Once something new and exciting gets lodged into my imagination, I become driven to plunge ‘head-first’ into it. It totally consumes my passion and energy to learn it, try it, go for it. It becomes a freight train and there is just no stopping it.

From drawing on toilet paper at four years old, to getting up at 4 am to go duck hunting when I was twelve, I had to squeeze in every moment I could to pursue my passions. At 20, after getting a taste of the world working at Expo 67 in Montreal, I was ready to get out there and go explore the world myself.

Hitchhiking all the way from Scotland to Afghanistan in 1969, I then bused it to India and Nepal. In Kathmandu I met a New Zealand climber who had just returned from trekking about 300 miles to Everest Base Camp and back. His story, within seconds, shot so much adrenaline into my bloodstream, I knew I had to go and try to do it too.

[/vc_column_text][vc_column_text]Within days I was crossing over high mountain passes, dropping into tropical valleys, vaguely finding my way up and over the Khumbu Range. With no mountaineering experience, alone, no tent, only a summer sleeping bag, eating potatoes and rice, I somehow managed to climb up the Khumbu Glacier to approximately 19,000 feet to Everest Base Camp. I spent 32 days alone in the greatest mountain range on earth surviving only on my energy and wits.

The ‘Blue Goose’

Travelling became a passion and way of life for me. In Amsterdam, I bought an old British 1956 Bedford Duple Coach with 41 seats and a gas engine. Competing with Magic Bus, I made my living in Europe hauling around all those wandering ‘baby boomers’. My bus was called the ‘Blue Goose’ and somehow, with dubious credentials, it flew a new culture of travelling hippies from Amsterdam to Spain, Morocco and Greece in the early 1970’s.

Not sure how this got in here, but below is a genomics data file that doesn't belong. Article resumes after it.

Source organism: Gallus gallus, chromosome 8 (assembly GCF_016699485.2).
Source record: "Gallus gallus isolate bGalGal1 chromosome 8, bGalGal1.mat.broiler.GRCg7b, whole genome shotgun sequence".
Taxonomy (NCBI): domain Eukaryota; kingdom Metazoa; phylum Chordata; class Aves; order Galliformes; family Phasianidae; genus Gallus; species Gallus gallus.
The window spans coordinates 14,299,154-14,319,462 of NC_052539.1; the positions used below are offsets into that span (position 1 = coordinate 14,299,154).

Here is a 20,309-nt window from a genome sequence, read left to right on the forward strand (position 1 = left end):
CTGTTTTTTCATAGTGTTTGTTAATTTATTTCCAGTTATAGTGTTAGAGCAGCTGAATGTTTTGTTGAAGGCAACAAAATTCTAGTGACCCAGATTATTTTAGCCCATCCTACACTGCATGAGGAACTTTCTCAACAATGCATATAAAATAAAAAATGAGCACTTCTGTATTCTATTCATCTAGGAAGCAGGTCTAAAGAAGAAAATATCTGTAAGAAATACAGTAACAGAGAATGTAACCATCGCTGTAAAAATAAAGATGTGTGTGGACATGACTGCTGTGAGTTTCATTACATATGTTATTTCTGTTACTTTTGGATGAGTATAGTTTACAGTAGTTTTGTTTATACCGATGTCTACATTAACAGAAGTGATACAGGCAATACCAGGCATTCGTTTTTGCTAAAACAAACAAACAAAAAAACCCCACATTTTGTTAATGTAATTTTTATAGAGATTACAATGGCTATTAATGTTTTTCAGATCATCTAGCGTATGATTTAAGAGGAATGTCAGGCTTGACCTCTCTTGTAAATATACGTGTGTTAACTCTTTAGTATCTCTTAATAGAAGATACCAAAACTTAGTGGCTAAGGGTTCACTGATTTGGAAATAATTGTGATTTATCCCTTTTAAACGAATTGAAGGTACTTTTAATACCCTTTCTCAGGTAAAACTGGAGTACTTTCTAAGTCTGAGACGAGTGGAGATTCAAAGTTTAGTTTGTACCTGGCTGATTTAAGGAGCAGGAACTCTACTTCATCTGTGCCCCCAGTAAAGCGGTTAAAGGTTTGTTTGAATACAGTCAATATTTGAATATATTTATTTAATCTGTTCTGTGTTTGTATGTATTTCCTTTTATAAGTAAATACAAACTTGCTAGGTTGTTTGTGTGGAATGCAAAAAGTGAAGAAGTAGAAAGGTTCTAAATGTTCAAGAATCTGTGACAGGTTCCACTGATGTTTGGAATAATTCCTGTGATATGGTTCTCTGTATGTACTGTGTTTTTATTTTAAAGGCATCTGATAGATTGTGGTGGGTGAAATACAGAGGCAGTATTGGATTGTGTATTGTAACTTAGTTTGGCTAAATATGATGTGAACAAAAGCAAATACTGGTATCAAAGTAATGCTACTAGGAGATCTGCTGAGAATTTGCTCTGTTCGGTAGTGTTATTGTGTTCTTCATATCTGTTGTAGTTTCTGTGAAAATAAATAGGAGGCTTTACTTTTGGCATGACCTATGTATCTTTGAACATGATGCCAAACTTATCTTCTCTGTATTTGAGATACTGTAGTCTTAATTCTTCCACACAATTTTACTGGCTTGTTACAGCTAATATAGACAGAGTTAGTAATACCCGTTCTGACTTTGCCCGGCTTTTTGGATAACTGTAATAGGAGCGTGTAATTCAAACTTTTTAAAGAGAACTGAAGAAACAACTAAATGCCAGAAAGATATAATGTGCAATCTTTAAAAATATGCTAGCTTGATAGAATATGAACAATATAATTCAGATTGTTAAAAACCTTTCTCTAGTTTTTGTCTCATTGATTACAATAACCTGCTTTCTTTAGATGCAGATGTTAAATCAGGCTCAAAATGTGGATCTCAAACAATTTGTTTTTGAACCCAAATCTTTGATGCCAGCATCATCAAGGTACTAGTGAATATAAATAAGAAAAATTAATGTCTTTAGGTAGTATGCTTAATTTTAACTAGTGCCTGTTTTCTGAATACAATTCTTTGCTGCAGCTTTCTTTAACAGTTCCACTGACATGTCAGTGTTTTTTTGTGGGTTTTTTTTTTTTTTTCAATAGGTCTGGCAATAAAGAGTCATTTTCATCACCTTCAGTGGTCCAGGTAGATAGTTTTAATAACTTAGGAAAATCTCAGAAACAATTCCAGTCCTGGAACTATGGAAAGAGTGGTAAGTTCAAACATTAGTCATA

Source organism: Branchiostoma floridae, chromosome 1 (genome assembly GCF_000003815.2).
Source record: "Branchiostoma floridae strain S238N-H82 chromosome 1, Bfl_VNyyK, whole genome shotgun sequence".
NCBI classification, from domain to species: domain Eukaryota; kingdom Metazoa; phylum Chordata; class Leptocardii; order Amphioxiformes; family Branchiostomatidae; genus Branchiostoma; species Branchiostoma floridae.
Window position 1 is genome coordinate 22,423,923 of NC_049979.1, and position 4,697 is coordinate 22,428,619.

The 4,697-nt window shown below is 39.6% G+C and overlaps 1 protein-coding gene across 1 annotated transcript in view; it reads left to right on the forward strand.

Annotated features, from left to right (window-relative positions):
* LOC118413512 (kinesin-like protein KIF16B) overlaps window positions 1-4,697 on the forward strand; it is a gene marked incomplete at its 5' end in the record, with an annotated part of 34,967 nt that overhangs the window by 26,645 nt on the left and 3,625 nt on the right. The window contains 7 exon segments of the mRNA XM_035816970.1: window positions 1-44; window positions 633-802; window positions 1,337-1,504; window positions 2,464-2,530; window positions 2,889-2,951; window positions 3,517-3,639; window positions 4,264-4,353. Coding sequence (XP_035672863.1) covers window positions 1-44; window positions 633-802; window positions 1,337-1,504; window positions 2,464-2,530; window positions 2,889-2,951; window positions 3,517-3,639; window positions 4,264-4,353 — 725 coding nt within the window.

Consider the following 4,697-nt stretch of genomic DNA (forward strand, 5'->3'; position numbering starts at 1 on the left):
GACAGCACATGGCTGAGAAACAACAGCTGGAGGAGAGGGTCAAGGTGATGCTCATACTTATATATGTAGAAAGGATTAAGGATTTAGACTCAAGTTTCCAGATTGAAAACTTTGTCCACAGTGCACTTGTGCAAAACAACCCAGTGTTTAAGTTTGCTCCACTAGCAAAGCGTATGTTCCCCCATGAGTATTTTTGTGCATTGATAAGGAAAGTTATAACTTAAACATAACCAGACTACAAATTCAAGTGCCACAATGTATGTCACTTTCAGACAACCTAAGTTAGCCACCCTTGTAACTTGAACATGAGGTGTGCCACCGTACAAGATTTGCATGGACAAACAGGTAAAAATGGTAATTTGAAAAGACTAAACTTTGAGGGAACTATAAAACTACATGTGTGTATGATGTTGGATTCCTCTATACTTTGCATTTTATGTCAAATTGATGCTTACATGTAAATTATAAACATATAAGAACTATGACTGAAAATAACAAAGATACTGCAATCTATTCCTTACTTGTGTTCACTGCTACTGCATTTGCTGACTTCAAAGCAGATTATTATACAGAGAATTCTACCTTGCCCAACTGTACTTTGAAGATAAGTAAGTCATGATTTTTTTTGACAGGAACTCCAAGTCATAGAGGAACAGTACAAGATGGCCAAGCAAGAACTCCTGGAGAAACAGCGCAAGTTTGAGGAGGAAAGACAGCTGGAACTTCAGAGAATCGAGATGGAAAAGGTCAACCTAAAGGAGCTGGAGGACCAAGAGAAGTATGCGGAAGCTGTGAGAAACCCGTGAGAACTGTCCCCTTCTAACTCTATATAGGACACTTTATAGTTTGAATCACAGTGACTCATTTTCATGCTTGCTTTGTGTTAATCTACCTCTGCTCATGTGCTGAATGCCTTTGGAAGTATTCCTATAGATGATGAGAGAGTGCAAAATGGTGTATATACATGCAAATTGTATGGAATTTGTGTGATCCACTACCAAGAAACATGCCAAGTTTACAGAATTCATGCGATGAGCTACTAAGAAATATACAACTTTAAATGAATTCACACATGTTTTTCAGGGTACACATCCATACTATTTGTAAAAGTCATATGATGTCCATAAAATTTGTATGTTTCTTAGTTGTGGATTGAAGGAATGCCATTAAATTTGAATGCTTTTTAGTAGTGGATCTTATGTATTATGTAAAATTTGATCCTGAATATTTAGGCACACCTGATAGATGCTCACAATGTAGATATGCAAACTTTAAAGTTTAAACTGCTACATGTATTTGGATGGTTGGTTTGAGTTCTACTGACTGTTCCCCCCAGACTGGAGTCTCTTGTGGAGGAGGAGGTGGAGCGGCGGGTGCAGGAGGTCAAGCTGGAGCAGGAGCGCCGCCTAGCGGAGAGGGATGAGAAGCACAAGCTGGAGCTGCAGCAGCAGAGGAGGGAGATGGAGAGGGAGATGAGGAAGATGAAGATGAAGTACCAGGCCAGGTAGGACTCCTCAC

Photo: Leo Dickenson

The rewards are many. Climbing through the dangerous Ice Fall crossing ladders and crevasses teaches managing fear. Getting up at 2am in the cold, day after day, teaches diligence and strength of character. The long hours of physical endurance teaches fortitude and determination. The passion to want to do it at all teaches spirit and love of life. The beauty, albeit stark, teaches appreciation of life at the extreme end.

I have been asked repeatedly over the years how I manage to suffer and endure these climbs. The simple answer is ‘one step in front of the next will get you to the top’.

After climbing Everest I wrote: “Everest demands your psychological tenacity. You must be stubborn; you must hold fast; you must know why you are there. You must see what you don’t want to see, but be able to remove it from mind’s eye. You must focus on one thing or you will die. Your world is exactly one step at a time.”